New Delhi: Raising the issue of agrarian distress, Chief Minister Arvind Kejriwal on Wednesday said the entire system is "helpless" when industrialist Vijay Mallya runs away after incurring debts of Rs 9,000 crore even as farmers are forced to end their lives over meagre loans.
Claiming that farmers are committing suicide in Punjab, where AAP is looking to unseat the SAD-BJP alliance in polls due next year, he said it was their inability to repay loans which was forcing them to take the extreme step.
"When Mallya ran away with pending loans of Rs 9,000 crore, the entire system was helpless before him. I don't think that the independence Bhagat Singh envisaged has come in our country," said Kejriwal, who on Wednesday unveiled statues of Singh, Sukhdev and Rajguru at the Assembly in New Delhi to mark their martyrdom day.
"There are several loopholes in our system. On one hand, Mallya ran away with a loan of Rs 9,000 crore, but on the other hand, a farmer has to commit suicide for a loan of just Rs 50,000-60,000," Kejriwal said, adding that "there are several persons" like Mallya who owe loans of crores of rupees.
Bhagat Singh used to believe that independence would not come by merely driving out the Britishers but when imperialism and poverty are uprooted, Kejriwal said.
"Recently, I visited Punjab where farmers are committing suicide. I was told that farmers were committing suicide because of non-payment of their loans taken for crops which were later damaged," he said.
The chief minister further said he had learnt that some farmers had committed suicide as they were also unable to bear excessive medical expenses.
In this regard, he spoke about the work done by his government for the welfare of farmers in Delhi and asserted that it would not let poor people die because they cannot afford medical expenses.
"The Delhi government has given the highest compensation to farmers for crop loss in the history of independent India. We gave Rs 20,000 per acre compensation.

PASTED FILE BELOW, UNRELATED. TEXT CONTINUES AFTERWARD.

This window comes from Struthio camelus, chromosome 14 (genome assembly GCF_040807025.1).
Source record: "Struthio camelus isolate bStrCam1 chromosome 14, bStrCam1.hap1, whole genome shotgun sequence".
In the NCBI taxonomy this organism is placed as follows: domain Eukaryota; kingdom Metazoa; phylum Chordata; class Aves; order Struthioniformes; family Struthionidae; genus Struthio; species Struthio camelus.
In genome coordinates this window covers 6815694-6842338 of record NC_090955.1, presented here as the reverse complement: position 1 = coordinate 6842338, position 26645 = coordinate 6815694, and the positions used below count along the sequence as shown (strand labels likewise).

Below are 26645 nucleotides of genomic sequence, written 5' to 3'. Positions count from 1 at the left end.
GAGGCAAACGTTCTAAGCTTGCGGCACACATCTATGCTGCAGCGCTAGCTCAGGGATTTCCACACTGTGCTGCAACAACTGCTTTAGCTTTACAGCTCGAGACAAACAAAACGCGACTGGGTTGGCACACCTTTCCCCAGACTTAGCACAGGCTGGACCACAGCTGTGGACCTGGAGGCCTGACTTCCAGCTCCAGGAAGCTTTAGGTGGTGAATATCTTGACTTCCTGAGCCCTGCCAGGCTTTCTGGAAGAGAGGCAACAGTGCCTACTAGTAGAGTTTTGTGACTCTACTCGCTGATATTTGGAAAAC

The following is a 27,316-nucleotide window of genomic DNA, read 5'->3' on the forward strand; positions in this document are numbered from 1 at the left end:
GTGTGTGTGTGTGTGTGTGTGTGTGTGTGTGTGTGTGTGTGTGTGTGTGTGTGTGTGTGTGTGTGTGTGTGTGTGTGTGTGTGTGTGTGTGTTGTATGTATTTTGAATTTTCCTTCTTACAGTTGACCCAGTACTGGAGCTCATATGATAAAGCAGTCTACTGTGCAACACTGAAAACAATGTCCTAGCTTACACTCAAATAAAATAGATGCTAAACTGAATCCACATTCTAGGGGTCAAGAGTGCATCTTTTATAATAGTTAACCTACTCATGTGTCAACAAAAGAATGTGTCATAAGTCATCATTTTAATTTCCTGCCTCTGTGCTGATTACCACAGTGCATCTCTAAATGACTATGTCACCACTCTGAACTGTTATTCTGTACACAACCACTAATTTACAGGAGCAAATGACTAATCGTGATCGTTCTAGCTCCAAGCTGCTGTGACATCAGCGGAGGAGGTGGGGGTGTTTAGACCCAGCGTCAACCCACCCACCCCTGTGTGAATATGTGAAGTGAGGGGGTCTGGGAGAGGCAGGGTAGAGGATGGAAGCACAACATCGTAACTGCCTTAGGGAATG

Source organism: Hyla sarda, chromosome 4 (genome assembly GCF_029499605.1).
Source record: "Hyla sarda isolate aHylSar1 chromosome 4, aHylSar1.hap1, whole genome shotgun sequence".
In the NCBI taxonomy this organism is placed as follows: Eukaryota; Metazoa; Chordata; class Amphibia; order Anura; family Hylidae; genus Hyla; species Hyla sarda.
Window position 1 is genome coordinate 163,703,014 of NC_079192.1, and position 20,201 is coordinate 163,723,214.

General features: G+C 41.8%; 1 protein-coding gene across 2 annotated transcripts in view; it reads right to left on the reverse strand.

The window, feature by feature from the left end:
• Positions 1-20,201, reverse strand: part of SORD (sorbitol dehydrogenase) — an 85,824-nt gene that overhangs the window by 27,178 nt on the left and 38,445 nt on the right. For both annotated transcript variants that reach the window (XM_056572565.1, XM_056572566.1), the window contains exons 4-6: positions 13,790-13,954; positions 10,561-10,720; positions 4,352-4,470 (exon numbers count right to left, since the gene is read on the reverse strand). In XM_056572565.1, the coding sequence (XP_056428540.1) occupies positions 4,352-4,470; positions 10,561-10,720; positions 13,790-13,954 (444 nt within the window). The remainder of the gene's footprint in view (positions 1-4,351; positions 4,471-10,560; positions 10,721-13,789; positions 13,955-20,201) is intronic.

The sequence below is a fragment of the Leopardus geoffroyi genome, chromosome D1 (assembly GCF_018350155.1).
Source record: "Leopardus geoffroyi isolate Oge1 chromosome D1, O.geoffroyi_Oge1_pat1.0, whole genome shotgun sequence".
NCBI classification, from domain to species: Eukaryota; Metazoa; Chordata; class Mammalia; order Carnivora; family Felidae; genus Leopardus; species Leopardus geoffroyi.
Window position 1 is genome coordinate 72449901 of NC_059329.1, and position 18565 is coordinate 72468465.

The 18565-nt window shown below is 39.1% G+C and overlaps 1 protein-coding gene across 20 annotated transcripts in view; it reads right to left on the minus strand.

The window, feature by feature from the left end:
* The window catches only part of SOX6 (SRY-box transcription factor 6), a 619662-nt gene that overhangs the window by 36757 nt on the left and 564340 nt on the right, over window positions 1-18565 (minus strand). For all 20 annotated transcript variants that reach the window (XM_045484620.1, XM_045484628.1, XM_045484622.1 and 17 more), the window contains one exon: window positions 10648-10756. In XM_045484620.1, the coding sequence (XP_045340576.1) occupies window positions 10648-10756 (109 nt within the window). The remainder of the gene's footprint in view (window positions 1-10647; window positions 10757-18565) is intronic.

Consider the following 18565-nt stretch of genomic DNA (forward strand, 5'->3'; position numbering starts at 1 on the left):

"When farmers face problems, it is the responsibility of the government to resolve those," Kejriwal said.
Addressing a gathering here, Kejriwal said Wednesday is a "proud day" as statues of three revolutionaries were unveiled on the Delhi Assembly premises. Youths feel "deeply attached" to the three revolutionaries, who had been martyred on 23 March, 1931.
"I want to thank Assembly Speaker Ram Niwas Goel and Secretary Prasana Kumar for installing these statues here. I was told by the Speaker that Delhi Assembly is the first in the country where the statues of these revolutionaries have been installed.
"I think installing their statues is easy, but following in their footsteps is difficult. We should imbibe their values in our life," Kejriwal said.
On the occasion, 106-year-old Naseem Mirza Changezi, who had spent time with Bhagat Singh in Delhi before the latter carried out the episode at the national Assembly, recounted his experiences with the iconic revolutionary.
"Days before the incident, Bhagat Singh had said he had made arrangements for the Assembly attack. He had told me no one will die in the bomb attack," said Changezi, who still lives in Central Delhi's Daryaganj area, in the same house where he had put up Bhagat Singh.
"Bhagat Singh had wanted freedom for India. I took part in the freedom struggle, but never had the intention of giving my life for the cause; Bhagat Singh was different," he added.